Thursday, August 1, 2013

The legend of Gioia (8C+)

In 2008, Christian Core linked together 14 moves across a giant block of stone in Verazze, Italy.  He named this problem Gioia, Italian for 'Joy'.  From what I understand, this word describes not only Christian's feelings about finally completing what many consider to be the hardest boulder problem in the world, but also his emotional state when he found the problem after years of searching the boulders of southern Europe for the perfect problem.  Christian Core has won bouldering world cup events, and in 2003 was the bouldering world champion, yet despite all the hours he must spend in a climbing gym, it is his outdoor explorations which drive him forward. 

Christian Core on the amazing Gioia (8C+). (photo: Roberto Armando)

Late in 2011, Adam Ondra repeated Gioia after many days on the problem, giving it a 'personal grade' (and what we must consider a consensus grade) of 8C+.  In 2012, Christian repeated Gioia at night, showing the amazing power and crisp technique for which he is known.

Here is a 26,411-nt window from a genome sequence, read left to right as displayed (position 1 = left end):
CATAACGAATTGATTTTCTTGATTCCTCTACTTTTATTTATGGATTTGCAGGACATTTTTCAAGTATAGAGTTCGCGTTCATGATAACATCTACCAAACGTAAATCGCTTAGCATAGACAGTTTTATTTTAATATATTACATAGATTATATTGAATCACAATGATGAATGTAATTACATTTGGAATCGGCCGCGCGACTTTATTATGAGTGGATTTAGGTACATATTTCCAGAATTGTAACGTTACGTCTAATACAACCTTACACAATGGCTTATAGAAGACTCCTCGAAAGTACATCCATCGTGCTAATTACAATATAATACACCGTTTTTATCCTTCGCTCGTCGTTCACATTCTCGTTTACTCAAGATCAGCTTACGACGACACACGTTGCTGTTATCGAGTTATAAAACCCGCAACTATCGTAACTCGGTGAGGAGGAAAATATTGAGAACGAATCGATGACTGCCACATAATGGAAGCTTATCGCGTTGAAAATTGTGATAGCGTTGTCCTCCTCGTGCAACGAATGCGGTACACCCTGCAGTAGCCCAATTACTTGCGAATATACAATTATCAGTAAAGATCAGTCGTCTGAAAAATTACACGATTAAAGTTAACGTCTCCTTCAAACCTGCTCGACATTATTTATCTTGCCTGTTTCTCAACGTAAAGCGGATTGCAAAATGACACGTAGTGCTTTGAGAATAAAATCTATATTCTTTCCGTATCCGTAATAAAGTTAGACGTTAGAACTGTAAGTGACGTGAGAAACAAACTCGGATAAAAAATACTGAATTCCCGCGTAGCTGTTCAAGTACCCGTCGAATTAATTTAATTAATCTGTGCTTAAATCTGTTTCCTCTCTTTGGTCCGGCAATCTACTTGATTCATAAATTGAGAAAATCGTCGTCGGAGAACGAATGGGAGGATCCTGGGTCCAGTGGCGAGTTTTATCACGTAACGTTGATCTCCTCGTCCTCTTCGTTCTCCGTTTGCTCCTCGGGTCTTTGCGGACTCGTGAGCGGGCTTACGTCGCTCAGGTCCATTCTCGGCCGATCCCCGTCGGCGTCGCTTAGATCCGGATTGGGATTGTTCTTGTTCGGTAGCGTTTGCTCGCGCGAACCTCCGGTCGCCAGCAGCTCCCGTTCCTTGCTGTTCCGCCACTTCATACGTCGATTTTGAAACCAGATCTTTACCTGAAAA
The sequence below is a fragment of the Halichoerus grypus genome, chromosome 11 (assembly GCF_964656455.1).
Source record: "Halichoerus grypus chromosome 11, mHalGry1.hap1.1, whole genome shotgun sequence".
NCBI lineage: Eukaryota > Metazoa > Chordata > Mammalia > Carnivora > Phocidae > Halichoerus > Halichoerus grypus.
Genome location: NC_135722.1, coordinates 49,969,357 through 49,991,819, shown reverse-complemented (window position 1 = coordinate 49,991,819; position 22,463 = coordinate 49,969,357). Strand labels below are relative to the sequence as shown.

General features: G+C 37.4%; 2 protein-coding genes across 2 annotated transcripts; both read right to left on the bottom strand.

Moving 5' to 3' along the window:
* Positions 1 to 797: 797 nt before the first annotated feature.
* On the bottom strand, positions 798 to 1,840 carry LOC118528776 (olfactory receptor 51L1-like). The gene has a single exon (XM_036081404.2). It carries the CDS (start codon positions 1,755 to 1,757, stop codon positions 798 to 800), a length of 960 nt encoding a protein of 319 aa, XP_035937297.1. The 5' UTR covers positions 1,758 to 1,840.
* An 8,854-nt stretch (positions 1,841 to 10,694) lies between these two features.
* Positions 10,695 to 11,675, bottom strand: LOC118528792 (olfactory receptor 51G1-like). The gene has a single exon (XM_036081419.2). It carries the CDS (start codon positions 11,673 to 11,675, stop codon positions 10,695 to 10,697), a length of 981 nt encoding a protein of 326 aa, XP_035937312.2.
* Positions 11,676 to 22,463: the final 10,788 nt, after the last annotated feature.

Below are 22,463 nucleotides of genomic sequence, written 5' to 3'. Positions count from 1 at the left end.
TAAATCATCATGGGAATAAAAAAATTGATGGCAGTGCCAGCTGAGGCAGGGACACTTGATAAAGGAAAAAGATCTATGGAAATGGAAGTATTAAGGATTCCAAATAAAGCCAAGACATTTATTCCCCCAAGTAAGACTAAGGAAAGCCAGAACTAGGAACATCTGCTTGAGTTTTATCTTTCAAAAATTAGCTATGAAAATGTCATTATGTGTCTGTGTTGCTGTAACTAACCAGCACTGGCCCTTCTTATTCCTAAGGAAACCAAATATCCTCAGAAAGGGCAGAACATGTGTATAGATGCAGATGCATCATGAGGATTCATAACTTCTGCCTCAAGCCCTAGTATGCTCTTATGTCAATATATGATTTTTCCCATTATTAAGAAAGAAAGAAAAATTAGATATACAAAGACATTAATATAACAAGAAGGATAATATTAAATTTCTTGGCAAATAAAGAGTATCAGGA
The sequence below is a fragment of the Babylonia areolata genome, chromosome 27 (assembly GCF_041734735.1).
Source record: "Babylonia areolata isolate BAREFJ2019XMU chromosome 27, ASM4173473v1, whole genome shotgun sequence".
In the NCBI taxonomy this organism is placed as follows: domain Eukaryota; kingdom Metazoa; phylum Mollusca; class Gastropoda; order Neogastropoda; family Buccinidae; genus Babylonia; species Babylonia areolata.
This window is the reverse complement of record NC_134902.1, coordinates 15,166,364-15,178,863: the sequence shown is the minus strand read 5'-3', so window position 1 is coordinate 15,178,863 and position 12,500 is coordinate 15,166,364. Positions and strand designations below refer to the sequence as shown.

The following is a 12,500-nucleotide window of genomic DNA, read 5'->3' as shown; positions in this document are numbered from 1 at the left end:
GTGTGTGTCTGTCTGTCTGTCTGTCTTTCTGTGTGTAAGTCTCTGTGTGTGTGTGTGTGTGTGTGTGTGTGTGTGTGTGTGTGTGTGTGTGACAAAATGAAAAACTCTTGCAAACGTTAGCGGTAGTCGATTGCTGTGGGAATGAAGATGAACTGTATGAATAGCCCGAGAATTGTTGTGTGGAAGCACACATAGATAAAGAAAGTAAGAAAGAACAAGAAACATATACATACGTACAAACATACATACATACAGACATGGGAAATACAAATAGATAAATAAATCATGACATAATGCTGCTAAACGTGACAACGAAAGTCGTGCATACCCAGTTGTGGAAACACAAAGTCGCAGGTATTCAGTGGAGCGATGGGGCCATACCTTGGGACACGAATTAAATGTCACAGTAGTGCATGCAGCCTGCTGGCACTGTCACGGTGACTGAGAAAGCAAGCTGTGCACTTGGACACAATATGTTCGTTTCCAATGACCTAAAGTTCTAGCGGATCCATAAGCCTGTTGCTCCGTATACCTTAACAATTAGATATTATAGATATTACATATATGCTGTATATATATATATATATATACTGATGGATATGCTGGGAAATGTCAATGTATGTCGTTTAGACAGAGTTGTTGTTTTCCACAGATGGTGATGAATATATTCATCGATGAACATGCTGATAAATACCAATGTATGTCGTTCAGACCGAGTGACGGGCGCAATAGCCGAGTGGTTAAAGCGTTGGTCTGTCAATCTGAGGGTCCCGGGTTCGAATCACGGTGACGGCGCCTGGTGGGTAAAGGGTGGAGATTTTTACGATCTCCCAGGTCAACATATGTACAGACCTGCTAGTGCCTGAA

The video of Christian Core climbing Gioia at night can be seen HERE.

Video of Adam Ondra repeating Gioia (video link below) is incredibly interesting, especially with respect to how the two climbers approach the movement.

So why the post-hoc discussion of ascents of Gioia?  To me, it is an interesting case of what drives many climbers; the need to explore and find lines which challenge them intellectually, emotionally, and physically.  It is, I suppose, this need that drives many climbers to seek out new challenges, regardless of their level of skill, or how hard the route or problem is. Difficulty in climbing is, essentially, scale-free; the amount of effort that Adam and Christian put in to climbing Gioia might be the same effort expended by another climber to send his/her first V7. 

Until next time... Cheers!


Owen said...

yo trent, have you seen this book?

I think it might be down your alley...

Trent Hoover said...

No, but I'll check it out! Thanks Owen!